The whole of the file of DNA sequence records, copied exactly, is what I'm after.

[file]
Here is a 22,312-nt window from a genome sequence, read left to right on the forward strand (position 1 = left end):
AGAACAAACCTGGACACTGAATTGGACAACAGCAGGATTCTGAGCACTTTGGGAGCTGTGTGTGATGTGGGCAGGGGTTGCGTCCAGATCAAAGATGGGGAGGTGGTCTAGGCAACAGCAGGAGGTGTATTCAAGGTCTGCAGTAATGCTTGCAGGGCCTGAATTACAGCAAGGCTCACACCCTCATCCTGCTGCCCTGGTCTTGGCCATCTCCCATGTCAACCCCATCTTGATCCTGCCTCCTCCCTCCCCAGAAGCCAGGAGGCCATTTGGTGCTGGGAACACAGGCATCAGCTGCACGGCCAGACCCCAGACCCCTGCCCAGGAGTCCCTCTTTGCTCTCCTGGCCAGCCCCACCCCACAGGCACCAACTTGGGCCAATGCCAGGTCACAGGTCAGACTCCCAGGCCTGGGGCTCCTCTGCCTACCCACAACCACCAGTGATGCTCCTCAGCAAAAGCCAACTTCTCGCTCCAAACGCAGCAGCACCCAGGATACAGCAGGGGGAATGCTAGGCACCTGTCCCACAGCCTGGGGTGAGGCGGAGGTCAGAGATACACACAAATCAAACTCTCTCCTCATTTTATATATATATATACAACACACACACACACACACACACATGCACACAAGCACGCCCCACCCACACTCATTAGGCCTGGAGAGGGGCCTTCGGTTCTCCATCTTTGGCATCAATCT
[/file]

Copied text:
Here is a 22,312-nt window from a genome sequence, read left to right on the forward strand (position 1 = left end):
AGAACAAACCTGGACACTGAATTGGACAACAGCAGGATTCTGAGCACTTTGGGAGCTGTGTGTGATGTGGGCAGGGGTTGCGTCCAGATCAAAGATGGGGAGGTGGTCTAGGCAACAGCAGGAGGTGTATTCAAGGTCTGCAGTAATGCTTGCAGGGCCTGAATTACAGCAAGGCTCACACCCTCATCCTGCTGCCCTGGTCTTGGCCATCTCCCATGTCAACCCCATCTTGATCCTGCCTCCTCCCTCCCCAGAAGCCAGGAGGCCATTTGGTGCTGGGAACACAGGCATCAGCTGCACGGCCAGACCCCAGACCCCTGCCCAGGAGTCCCTCTTTGCTCTCCTGGCCAGCCCCACCCCACAGGCACCAACTTGGGCCAATGCCAGGTCACAGGTCAGACTCCCAGGCCTGGGGCTCCTCTGCCTACCCACAACCACCAGTGATGCTCCTCAGCAAAAGCCAACTTCTCGCTCCAAACGCAGCAGCACCCAGGATACAGCAGGGGGAATGCTAGGCACCTGTCCCACAGCCTGGGGTGAGGCGGAGGTCAGAGATACACACAAATCAAACTCTCTCCTCATTTTATATATATATATACAACACACACACACACACACACACATGCACACAAGCACGCCCCACCCACACTCATTAGGCCTGGAGAGGGGCCTTCGGTTCTCCATCTTTGGCATCAATCT